Hal David, Songwriting Partner with Burt Bacharach, 1921-2012: An Appreciation

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Songwriter Hal David passed away this weekend at the age of 91 from complications resulting from a stroke he suffered four days earlier. Best known for his collaboration with composer Burt Bacharach, David penned hits for Dionne Warwick, Dusty Springfield, Tom Jones and countless other crooners and pop singers in the 1960s and 1970s; those same songs passed into the realm of the Pop Standard almost upon release and have been covered countless times since.

The collected songs of Bacharach and David told tales that could be sweet and treacly - raindrops that fall on your head, birds that long to be close to you - but the pair's best, most enduring songs struck a chord of romantic hopefulness and personal perseverance that turned Brill Building songwriting from a work-a-day profession into high art.

Due to his novel orchestrations and other-worldly ear for harmony and melody, Bacharach became a byword for classy, complex pop songs; David, always less flashy and less eager for fame, was never as celebrated as his partner for his contributions. Search for "Hal David" on Amazon and you'll find one CD and one DVD in honor of the Bacharach and David songbook; Burt Bacharach has no fewer than 10 such collections under just his name, though most are stuffed with gems from the Bacharach/David era.

The truth is that, even if Burt Bacharach's music was a kind of three-minute pop symphony, it was the words of Hal David that broke your heart or helped to heal it. Few true musical partnerships have been as storied as theirs.

Below are five Bacharach/David exemplars -- songs that show the depth of their partnership and true synergy of two master craftsmen. You could easily pick five, or 25, more.

"Walk on By," Dionne Warwick (1964)

Heartbreak never sounded so real on the radio as when Dionne sang "Walk on By," those staccato guitar strokes slashing like razors. Even the swooping strings and forlorn trumpet spurts don't cover up the pain. Almost 60 years after its release, the song remains a marvel and the summit of the partnership of Bacharach, David and Warwick.

"Made in Paris," Trini Lopez (1966) Consider, for a moment, how challenging it must have been to write lyrics around Bacharach's perpetual-motion music. "Made in Paris" is something of a trifle in an overstuffed songbook, but it's a fine example of David's lyrical dexterity. That descending, stair-stepping melody at the start of each verse necessitates quick, monosyllabic words -- as does the rapidity of the pre-chorus ("if you don't know how to speak French, she'll understand") -- and David is still able to craft a little narrative in two and a half minutes.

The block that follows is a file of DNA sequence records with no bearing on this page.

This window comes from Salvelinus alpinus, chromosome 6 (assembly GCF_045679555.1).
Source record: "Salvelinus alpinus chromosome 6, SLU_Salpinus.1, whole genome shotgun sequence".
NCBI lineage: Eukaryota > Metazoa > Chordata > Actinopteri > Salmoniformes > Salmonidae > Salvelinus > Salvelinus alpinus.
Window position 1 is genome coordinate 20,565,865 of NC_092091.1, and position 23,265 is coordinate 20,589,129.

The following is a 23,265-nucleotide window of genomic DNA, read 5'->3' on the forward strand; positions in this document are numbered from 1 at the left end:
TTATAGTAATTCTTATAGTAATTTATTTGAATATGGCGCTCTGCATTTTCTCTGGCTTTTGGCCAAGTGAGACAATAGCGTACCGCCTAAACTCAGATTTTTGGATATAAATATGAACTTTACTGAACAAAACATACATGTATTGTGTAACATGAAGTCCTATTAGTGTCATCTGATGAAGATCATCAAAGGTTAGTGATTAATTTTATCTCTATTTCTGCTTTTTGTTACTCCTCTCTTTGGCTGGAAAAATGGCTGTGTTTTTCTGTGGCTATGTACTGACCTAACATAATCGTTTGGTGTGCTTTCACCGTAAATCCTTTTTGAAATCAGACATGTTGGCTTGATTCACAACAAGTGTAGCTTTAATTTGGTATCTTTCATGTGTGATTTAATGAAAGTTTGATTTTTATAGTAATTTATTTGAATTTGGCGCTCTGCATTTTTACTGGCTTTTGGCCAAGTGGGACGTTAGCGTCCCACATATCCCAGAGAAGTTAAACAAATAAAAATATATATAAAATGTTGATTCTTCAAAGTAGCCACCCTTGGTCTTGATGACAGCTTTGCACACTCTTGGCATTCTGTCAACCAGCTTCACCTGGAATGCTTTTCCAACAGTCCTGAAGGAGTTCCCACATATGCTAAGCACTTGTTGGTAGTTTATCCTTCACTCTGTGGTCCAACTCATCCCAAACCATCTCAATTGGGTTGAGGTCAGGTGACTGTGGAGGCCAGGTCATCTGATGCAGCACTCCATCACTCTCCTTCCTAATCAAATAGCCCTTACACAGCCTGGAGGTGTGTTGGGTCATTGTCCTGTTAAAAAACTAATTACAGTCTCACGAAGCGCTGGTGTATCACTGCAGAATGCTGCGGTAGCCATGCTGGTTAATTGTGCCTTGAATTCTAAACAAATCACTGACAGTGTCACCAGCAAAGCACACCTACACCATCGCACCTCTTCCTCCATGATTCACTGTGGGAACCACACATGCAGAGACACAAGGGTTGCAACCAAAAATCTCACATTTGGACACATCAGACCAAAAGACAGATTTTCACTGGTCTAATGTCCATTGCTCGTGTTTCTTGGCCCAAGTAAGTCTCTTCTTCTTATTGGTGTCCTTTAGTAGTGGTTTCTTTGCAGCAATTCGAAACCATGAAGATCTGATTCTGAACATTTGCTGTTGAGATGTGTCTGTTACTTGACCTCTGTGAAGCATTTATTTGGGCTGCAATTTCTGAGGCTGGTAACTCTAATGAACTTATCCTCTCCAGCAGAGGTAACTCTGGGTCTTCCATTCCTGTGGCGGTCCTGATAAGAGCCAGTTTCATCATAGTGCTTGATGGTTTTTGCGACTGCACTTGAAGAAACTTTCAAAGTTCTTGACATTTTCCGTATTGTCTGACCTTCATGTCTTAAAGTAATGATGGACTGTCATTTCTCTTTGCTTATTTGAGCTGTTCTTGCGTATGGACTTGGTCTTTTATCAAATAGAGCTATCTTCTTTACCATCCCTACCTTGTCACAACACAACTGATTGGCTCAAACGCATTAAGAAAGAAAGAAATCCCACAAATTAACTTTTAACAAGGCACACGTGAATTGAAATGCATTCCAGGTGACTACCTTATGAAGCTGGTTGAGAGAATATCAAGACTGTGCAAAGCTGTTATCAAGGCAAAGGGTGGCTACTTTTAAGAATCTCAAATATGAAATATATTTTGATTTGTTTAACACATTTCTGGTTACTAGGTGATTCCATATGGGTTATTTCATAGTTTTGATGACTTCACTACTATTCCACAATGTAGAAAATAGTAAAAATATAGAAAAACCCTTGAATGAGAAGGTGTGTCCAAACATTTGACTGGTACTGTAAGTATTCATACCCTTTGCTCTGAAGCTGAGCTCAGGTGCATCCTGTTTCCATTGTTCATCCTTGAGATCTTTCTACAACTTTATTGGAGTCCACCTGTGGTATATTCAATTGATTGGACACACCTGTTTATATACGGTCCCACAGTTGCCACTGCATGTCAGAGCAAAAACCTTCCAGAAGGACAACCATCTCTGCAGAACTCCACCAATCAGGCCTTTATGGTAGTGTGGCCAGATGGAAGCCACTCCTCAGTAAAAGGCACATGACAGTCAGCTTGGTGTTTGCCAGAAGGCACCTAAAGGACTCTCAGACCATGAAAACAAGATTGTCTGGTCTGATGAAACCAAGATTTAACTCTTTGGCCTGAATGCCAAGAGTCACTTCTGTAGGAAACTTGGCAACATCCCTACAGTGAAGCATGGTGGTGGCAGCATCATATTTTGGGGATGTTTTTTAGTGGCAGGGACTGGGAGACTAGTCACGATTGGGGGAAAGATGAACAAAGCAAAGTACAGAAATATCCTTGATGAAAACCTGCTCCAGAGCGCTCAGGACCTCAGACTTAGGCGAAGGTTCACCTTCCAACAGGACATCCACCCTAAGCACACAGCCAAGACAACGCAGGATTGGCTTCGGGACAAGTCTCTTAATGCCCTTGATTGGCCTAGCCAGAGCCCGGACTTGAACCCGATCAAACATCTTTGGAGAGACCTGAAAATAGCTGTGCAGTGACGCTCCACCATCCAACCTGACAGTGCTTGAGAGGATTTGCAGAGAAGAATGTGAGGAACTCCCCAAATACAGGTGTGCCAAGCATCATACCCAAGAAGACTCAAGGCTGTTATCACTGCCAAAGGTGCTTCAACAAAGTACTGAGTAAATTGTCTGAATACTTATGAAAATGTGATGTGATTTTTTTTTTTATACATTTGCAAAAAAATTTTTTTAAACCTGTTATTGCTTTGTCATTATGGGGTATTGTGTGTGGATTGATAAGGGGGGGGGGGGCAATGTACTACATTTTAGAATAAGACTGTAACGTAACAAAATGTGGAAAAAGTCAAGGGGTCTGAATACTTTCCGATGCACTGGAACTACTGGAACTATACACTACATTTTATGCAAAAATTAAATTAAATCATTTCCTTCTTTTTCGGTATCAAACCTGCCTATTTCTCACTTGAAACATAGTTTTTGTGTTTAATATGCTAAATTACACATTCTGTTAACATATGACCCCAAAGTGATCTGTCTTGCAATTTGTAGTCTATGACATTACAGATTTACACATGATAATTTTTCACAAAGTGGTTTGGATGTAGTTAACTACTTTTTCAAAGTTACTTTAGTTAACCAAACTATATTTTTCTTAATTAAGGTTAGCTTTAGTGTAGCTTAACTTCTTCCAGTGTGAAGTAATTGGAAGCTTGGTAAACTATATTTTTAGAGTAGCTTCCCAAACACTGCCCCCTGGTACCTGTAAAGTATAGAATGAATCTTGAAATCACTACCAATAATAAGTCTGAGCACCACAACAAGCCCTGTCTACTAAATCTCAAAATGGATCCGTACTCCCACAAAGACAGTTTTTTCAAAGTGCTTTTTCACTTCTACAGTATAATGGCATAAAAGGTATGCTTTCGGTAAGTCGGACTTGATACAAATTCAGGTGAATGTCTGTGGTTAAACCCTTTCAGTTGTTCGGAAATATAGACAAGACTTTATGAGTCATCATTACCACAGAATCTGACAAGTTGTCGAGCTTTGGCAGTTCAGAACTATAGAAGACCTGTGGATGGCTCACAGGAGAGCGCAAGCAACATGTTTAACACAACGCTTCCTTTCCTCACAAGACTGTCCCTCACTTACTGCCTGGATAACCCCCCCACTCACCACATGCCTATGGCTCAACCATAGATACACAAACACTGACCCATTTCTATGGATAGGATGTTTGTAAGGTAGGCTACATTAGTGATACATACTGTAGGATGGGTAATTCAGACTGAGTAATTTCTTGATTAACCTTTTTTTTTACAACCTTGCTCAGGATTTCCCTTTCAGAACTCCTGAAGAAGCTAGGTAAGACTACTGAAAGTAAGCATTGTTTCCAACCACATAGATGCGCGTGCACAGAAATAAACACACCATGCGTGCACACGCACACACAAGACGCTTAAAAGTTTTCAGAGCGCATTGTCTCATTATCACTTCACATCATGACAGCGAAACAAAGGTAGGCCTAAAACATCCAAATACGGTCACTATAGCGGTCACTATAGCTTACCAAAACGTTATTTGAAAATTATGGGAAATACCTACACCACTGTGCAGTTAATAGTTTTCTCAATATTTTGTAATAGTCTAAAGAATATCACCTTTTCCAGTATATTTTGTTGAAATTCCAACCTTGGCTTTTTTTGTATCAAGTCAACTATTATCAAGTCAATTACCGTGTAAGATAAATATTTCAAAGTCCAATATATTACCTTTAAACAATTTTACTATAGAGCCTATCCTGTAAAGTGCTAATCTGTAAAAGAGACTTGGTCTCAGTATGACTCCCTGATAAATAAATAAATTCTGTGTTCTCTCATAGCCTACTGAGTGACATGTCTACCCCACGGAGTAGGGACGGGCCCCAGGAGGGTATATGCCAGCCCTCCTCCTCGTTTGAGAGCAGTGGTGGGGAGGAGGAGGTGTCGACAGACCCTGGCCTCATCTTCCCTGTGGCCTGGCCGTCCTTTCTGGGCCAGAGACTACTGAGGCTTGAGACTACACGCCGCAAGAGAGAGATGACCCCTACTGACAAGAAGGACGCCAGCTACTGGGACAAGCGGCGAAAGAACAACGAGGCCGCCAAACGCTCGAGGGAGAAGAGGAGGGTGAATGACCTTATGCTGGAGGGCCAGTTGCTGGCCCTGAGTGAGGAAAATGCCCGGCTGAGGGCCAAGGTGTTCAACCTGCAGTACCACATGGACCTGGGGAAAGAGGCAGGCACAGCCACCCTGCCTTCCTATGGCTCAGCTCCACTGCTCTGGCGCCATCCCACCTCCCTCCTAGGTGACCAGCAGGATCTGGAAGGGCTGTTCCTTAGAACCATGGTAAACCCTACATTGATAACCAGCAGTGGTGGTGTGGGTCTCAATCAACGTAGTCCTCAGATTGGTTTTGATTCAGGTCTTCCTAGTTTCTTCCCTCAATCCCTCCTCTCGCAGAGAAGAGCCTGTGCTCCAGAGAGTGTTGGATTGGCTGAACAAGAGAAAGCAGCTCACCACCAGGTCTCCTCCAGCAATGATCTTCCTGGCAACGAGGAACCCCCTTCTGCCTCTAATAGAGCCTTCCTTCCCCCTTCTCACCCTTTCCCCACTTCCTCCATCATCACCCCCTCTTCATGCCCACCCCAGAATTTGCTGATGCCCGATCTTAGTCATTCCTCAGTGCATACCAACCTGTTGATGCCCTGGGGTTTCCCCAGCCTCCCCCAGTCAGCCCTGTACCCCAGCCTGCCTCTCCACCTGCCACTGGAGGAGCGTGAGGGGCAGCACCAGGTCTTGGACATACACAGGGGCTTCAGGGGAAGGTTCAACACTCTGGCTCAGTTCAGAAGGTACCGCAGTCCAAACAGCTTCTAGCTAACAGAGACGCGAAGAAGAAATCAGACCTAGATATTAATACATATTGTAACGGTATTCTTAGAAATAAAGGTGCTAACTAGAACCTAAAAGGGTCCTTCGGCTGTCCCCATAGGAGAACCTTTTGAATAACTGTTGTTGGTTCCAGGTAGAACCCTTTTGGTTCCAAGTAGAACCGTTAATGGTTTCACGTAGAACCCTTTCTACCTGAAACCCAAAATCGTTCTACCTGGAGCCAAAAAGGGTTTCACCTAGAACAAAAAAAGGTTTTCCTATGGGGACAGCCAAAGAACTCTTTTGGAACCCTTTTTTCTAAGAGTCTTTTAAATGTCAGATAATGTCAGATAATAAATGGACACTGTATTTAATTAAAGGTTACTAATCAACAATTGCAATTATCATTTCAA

"I Just Don't Know What to Do With Myself," Elvis Costello (1998, originally released 1962)

Protagonists in Hal David songs are akin to the Suffering Servant in the Book of Isaiah -- they suffer the hazards of love but never resort to bitterness or loss of faith, either in love itself or in their former lovers. "I Just Don't Know..." is the best of this stripe of song, and everyone from Dusty Springfield to the White Stripes have taken a swing at it. Here Elvis Costello treats it tenderly until a gut-busting final verse. (Costello and the Attractions recorded a live version in 1978 -- picture the Angry Young Man digging back into the Bacharach/David catalogue -- but this version dates from the time of his Bacharach collaboration, Painted from Memory.)

Lou Johnson, "There's Always Something There to Remind Me" (1964)

And this is how these two songwriters can toy with your expectations -- Johnson's recording is funky (relatively speaking) and jaunty at the outset, with a mellow trombone and tremolo guitar guiding the singer past his particular boulevard of broken dreams. But the chorus is a knock-out, both in orchestration and emotion; the song is not as maudlin as others in the collection, but damn if those memories of lost love feel haunting and palpable, even as Johnson ad-libs his way through the fade out with those turgid strings nipping at his heels. Dionne Warwick, "Promises, Promises" (1968)

We open and close with Dionne Warwick since the success of Bacharach and David would be unthinkable without her. "Promises, Promises," from the musical of the same name, may be her most technically impressive moment from her time as songbird-in-residence - that shifting tempo doesn't leave much room for error, and again we see David's ability to write strong, meaningful songs in tight corners.

Further Listening: If you're reading this far, it is assumed that you have at least one Dionne Warwick greatest hits collection. Many singers have done wonders with the Bacharach/David material, but Dionne is rightly enshrined all by herself. Rhino's Very Best of Dionne Warwick is a good start and contains her big singles from the era.

As mentioned above, there is no shortage of Bacharach comps. Always Something There: A Burt Bacharach Collector's Anthology 1952-1969 is a great collection of early and rare sides from the likes of Del Shannon, Gene Pitney and Jackie DeShannon. 20 of the 26 tracks were co-written with Hal David. Blue Bacharach is an early-2000s cash grab from Blue Note Records' corporate overlords, but it's a worthy collection. Lou Rawls' "They Don't Give Medals (To Yesterday's Heroes)" is a standout.

If you can track down the 3-CD boxed set The Look of Love: The Burt Bacharach Collection, snag it. It's as comprehensive as these multi-artist comps get. And, literally, where else can you own Bobby Goldsboro's culturally sensitive "Me Japanese Boy I Love You"?

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